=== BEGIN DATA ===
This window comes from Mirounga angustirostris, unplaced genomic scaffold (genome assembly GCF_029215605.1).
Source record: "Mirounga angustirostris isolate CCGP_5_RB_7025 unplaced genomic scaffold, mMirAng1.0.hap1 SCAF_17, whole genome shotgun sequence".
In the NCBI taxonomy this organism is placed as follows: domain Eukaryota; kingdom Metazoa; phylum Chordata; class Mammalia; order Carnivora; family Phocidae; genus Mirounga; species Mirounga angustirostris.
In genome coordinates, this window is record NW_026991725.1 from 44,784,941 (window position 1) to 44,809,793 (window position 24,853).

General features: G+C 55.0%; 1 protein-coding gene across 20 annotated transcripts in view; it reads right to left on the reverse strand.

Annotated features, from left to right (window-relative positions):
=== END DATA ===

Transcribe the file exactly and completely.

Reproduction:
This window comes from Mirounga angustirostris, unplaced genomic scaffold (genome assembly GCF_029215605.1).
Source record: "Mirounga angustirostris isolate CCGP_5_RB_7025 unplaced genomic scaffold, mMirAng1.0.hap1 SCAF_17, whole genome shotgun sequence".
In the NCBI taxonomy this organism is placed as follows: domain Eukaryota; kingdom Metazoa; phylum Chordata; class Mammalia; order Carnivora; family Phocidae; genus Mirounga; species Mirounga angustirostris.
In genome coordinates, this window is record NW_026991725.1 from 44,784,941 (window position 1) to 44,809,793 (window position 24,853).

General features: G+C 55.0%; 1 protein-coding gene across 20 annotated transcripts in view; it reads right to left on the reverse strand.

Annotated features, from left to right (window-relative positions):